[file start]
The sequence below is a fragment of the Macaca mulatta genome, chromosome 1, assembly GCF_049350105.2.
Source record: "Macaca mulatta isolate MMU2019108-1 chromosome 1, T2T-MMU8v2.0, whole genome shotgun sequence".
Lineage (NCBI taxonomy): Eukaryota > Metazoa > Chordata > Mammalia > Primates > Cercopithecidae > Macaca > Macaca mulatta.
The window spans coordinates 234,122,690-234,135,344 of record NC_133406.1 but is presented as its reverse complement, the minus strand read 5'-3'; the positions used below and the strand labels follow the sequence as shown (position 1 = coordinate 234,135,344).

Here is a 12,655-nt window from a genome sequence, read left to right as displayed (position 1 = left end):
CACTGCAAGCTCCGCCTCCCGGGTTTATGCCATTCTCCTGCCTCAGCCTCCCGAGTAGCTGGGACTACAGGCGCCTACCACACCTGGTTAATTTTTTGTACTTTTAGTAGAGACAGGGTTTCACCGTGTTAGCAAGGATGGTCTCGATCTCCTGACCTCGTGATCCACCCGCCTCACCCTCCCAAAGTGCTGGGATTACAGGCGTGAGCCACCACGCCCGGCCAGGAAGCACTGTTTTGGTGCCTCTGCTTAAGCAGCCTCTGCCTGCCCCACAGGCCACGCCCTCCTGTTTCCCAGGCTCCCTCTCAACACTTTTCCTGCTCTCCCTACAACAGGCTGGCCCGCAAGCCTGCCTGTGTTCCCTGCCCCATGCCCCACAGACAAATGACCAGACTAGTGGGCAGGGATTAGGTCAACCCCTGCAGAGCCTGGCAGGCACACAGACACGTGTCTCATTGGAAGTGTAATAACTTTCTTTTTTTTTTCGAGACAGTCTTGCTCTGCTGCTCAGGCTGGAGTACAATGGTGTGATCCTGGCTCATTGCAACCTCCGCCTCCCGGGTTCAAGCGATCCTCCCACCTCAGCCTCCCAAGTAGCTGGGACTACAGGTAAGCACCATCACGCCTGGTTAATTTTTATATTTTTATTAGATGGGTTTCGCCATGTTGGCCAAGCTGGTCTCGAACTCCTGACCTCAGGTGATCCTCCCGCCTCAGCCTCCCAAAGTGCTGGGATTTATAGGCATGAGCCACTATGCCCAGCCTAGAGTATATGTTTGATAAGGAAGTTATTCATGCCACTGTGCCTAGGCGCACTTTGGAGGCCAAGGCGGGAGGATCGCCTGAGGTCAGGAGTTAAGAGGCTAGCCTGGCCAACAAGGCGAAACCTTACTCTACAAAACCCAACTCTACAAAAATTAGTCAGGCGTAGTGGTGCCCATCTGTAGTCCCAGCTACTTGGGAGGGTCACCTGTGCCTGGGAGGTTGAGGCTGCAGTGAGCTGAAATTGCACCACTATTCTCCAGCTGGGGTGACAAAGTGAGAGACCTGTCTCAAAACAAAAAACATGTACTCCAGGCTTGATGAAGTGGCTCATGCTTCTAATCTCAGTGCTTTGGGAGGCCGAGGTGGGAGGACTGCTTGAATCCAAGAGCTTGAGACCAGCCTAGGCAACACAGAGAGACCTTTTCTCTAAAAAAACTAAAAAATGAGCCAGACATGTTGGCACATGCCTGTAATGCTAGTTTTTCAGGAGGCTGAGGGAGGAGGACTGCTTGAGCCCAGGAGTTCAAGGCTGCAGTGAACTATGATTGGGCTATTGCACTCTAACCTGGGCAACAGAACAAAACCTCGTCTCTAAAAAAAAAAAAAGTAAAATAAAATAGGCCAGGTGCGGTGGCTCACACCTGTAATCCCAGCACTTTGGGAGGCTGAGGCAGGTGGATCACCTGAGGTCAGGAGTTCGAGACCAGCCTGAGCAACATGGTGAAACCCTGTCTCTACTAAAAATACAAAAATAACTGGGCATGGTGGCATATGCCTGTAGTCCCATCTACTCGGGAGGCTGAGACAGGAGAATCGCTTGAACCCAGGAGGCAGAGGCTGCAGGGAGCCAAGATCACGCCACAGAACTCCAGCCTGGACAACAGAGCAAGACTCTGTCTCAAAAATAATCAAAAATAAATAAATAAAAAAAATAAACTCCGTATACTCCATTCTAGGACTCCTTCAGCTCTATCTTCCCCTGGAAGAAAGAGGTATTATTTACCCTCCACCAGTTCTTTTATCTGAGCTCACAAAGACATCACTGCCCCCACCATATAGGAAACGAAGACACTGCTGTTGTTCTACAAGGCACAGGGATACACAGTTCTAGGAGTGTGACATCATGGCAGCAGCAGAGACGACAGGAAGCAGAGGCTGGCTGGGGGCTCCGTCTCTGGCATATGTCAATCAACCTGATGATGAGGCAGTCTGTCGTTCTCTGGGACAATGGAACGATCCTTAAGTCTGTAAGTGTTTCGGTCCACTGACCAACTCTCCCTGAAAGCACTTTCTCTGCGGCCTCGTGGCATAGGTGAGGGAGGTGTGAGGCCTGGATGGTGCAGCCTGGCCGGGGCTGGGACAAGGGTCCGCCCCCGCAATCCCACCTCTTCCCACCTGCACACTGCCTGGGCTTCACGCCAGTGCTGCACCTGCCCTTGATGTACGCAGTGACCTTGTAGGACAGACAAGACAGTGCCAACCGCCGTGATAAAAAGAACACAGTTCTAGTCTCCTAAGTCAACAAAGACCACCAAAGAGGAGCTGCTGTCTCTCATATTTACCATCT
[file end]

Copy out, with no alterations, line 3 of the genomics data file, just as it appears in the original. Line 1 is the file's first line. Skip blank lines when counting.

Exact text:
Lineage (NCBI taxonomy): Eukaryota > Metazoa > Chordata > Mammalia > Primates > Cercopithecidae > Macaca > Macaca mulatta.